Mogus D. Mochena, a physics professor at Florida A&M University, recently was awarded a $350,000 National Science Foundation grant.
The award is based on his project, “EIR: First Principles Defect Engineering of Plasmonic Diluted Magnetic Semiconducting Oxide Nanocrystals.”
Mochena’s research focuses on semiconductor nanostructures. The electronics industry is built on semiconductors and uses the charge of the electron to process information. The property of another electron is known as “spin.”
With this, the electron spins around its axis as the Earth does around its axis. The spinning of the electron is what ultimately determines the magnetic properties of materials and has not been used in electronics. The spin can point in an up or down direction and this binary property could be used to spawn the next generation of electronics — known as “spintronics.”
Mochenahas also received acomputing grant to fund and further support and his research on Stampede2 at TACC.
“Spin-based technology is in its infancy, but will have a transformative impact on society as it fully develops,” Mochena said. He said he is overwhelmed with joy. He said he plans to allocate the grant in ways that will benefit students at FAMU.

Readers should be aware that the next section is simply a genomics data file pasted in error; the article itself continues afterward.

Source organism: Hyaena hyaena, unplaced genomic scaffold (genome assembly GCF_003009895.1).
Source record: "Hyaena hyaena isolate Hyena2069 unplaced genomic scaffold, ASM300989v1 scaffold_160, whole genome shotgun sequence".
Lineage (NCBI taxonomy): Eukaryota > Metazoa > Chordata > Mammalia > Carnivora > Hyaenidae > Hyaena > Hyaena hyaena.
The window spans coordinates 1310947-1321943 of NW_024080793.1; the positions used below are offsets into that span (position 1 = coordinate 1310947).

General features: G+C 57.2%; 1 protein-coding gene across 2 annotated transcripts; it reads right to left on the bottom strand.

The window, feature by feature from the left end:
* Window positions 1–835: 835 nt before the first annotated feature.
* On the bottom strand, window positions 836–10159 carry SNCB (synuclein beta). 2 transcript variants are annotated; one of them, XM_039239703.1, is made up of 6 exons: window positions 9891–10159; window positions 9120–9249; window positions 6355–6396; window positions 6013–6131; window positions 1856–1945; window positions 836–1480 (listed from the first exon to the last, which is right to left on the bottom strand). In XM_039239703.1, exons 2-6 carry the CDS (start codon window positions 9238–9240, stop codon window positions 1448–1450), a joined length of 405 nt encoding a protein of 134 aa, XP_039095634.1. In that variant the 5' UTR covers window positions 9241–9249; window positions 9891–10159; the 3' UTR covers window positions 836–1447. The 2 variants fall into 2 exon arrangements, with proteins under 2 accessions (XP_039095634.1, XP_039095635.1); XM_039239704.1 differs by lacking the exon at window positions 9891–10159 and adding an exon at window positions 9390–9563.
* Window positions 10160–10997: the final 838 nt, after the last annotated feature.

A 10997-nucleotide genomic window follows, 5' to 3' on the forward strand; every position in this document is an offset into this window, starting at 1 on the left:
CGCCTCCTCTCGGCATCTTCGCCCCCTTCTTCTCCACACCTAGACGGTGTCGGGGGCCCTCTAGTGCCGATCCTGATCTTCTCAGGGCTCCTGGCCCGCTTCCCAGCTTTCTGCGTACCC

“It will support four undergraduate students majoring in applied physics with a focus on computational science for three years,” Mochena said.
“Google claimed in 2019 that it developed an experimental quantum computer that can do calculations in 200 seconds that could take 10,000 years by the fastest current computer in the world,” Mochena added.
The intended goal of the physics department at FAMU is to make sure that students have a full understanding of how to apply physics and advanced computational skills. Students who are successful will be able to work in high tech industries or go to graduate school for advanced degrees.
“We need students with a physics background to work on challenging but very interesting problems. For instance, physicists work on complex problems involving biology. The current COVID-19 virus requires thorough understanding of its protein structure to develop a vaccine against it. And that requires a fundamental knowledge of physics, biology and computational science,”Mochenasaid.
“Dr. Mochena’s grant provides wonderful opportunities to satisfy young people’s curiosity through the study of physics,” Richard Alo, dean of the College of Science and Technology, said in a release. “We expect additional dimensions to our outstanding physics program.”
Mochena said he hopes to be able to elevateFAMU students’ education and knowledge with the funds he has been awarded.